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Bloomberg: Bacteria Work Shows Profit in Openness

By Alex Morales
Companies from beverage maker PepsiCo Inc. to sporting goods maker Puma SE are finding that lowering their impact on the environment can also boost earnings. Their efforts mean lower fuel and water use and savings on waste disposal.

It was an experiment with bacteria that emboldened Novozymes A/S (NZYMB) into stepping up disclosures about its work to pressure groups. The openness paid off, and now the manufacturer is part of a growing club pushing transparency worldwide.

The maker of enzymes for chemical reactions was using microbes that show resistance to antibiotics. Greenpeace and WWF wanted changes, saying genes might escape the lab and make harmful bacteria such as salmonella immune to medicines. The Danish company relented and spent $17 million on a new process.

“We were forced to find an alternative,” Chief Executive Officer Steen Riisgaard said in an interview today. “That proved to be much better, so it turned out to be a good investment.”

Companies from beverage maker PepsiCo Inc. (PEP) (PEP) to sporting goods maker Puma SE (PUM) are finding that lowering their impact on the environment can also boost earnings. Their efforts mean lower fuel and water use and savings on waste disposal, or in the case of Novozymes, just doing things differently.

Executives from those companies are at a United Nations conference in Rio de Janeiro this week, where business lobby groups and non-profits are pushing 130 world leaders to make sustainability reporting standard practice, especially for companies listed on the world’s main stock exchanges.

“What gets measured gets managed,” said Mindy Lubber, president of Ceres, a Boston-based non-profit group that works to make business more sustainable. “When a company puts their position with detail and data and goals all in the public domain, they’re much more likely to meet those goals.”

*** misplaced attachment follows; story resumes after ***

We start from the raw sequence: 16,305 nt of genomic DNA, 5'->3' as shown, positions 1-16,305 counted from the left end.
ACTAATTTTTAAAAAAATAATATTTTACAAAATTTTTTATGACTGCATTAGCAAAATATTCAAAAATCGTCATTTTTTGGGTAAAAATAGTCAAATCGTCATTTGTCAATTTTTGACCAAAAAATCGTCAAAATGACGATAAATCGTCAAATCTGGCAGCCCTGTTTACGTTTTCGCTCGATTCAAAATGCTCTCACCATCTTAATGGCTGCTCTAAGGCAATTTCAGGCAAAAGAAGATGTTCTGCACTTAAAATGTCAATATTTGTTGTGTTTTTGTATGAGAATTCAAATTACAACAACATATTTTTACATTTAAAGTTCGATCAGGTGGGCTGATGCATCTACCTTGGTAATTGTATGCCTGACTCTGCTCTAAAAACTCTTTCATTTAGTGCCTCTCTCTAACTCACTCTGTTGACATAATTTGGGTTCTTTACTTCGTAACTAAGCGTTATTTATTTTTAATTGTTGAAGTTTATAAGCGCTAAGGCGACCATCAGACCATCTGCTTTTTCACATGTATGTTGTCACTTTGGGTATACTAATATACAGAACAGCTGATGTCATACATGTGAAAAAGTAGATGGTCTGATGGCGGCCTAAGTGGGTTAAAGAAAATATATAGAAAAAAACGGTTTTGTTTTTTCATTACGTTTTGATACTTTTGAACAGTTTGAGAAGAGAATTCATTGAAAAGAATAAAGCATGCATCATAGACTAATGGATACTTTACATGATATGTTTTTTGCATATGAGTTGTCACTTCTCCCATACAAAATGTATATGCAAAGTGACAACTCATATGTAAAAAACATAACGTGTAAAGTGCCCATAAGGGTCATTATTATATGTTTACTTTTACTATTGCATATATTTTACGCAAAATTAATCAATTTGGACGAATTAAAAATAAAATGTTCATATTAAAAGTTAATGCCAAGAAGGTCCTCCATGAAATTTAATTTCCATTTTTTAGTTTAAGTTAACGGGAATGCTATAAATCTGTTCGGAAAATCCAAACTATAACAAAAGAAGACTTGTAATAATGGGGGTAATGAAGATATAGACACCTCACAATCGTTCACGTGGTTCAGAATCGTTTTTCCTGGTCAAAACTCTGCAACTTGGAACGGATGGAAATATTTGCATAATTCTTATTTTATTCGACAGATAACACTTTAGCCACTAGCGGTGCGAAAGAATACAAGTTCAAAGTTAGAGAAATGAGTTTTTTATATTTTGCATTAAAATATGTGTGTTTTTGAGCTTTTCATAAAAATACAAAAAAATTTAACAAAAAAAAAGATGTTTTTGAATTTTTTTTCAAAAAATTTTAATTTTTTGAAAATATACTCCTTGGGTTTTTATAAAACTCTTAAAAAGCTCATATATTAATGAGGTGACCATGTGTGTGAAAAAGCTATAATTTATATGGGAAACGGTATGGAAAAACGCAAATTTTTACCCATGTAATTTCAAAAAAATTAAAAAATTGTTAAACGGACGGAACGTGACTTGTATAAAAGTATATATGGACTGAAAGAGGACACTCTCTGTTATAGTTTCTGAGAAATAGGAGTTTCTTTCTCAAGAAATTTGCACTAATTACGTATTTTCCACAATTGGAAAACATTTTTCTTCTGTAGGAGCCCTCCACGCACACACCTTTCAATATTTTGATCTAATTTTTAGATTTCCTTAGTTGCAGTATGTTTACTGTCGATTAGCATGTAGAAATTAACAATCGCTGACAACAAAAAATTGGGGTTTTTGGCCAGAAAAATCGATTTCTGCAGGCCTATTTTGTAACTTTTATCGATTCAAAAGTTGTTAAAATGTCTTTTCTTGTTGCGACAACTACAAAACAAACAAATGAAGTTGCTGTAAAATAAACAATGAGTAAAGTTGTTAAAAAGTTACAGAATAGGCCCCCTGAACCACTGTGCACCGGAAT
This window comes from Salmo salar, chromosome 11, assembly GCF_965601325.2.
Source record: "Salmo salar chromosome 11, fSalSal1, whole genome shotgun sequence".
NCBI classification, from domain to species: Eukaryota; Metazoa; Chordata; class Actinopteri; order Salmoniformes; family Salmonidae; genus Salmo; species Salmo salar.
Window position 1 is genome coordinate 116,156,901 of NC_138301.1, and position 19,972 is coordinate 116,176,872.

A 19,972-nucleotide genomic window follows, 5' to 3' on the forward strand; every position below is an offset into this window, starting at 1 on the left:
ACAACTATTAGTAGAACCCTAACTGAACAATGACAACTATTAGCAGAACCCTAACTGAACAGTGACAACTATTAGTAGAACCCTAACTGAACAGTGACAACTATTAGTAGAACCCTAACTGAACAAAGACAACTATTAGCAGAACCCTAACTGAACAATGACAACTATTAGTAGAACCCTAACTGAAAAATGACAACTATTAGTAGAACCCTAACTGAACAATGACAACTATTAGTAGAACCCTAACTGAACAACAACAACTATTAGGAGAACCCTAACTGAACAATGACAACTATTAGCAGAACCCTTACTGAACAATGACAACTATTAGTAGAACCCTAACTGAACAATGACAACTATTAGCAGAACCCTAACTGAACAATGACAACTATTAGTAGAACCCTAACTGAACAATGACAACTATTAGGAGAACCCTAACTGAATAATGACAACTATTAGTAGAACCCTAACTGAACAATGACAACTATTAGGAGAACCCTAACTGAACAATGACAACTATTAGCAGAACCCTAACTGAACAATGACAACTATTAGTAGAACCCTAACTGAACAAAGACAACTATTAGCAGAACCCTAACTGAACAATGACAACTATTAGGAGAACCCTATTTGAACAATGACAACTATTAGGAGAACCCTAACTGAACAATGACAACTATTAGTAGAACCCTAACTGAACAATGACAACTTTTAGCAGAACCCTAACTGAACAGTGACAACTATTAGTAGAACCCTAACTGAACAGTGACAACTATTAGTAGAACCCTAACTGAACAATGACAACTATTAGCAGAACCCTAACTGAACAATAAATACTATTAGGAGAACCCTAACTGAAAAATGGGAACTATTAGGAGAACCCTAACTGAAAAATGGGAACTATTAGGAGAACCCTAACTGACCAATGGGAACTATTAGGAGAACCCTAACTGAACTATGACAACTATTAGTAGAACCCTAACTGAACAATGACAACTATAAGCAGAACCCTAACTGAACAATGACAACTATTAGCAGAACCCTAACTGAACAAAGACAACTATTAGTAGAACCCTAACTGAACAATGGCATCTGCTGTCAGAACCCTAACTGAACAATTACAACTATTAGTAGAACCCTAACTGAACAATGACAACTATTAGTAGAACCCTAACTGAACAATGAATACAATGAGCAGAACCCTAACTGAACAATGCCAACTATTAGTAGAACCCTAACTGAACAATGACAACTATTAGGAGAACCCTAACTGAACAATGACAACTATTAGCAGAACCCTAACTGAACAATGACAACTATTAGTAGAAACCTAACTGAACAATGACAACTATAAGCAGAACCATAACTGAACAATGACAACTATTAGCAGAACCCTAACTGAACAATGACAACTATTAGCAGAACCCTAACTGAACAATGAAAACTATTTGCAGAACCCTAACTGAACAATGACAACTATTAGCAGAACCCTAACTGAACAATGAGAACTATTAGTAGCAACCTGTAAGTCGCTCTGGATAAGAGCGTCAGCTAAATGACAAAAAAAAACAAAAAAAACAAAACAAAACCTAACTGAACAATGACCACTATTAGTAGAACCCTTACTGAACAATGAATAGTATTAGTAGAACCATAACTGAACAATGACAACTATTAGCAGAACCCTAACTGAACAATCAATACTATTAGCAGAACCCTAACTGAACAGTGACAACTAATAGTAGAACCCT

Pepsi’s Effort

That’s the approach taken by PepsiCo, which has published sustainability reports since 2007 and measures progress against so-called key performance indicators to help drive down fuel, electricity and water use.

The indicators “are critically important so we can run our business in the best, most sustainable way possible,” PepsiCo Director of Environmental Sustainability Robert ter Kuile said in an interview. “The initial spur was the recognition that our reliance on water, energy and fuel was something we needed to have a very clear understanding of to run the business in the best way and to reduce our reliance on those commodities.”

Global Savings

The focus on sustainability is yielding results. PepsiCo’s Frito-Lay North America unit saved (PEP) as much as $120 million over the past decade in reduced fuel, power and water bills, ter Kuile said. In its Asia, Middle East and Africa unit, savings have totaled $30 million since 2007.

A May 23 survey by the consulting company Accenture Plc (ACN) (ACN) of 250 executives in eight countries including the U.S., China, Japan and Germany, found that 78 percent of those interviewed said sustainability was vital to the growth of their business.

Corporate reporting on sustainability is a patchwork of efforts ranging from press releases and glossy brochures to detailed analysis such as Puma’s environmental profit and loss account, presented last year as the first detailed attempt by a corporation to quantify the ecological impact of its operations.

Puma in May 2011 calculated that it had an ecological impact valued at 94.4 million euros ($119 million), split almost equally between its depletion of water and greenhouse-gas emissions. The company valued each ton of carbon dioxide at 66 euros and each cubic meter of water at 81 cents. Only 7.2 million euros was attributable to Puma, with the rest to its suppliers. In November, it said its total impact was 145 million euros, after including 51 million euros of damage from air pollution, land use and waste.

Shares Impact

“If you believe in creating long-term value then you have to ultimately manage your business sustainably,” Jochen Zeitz, Puma’s supervisory board chairman, said in an interview. “Companies that take sustainability into the center of their operation manage their business better. That, we believe, in the long run will have an impact on the share price.”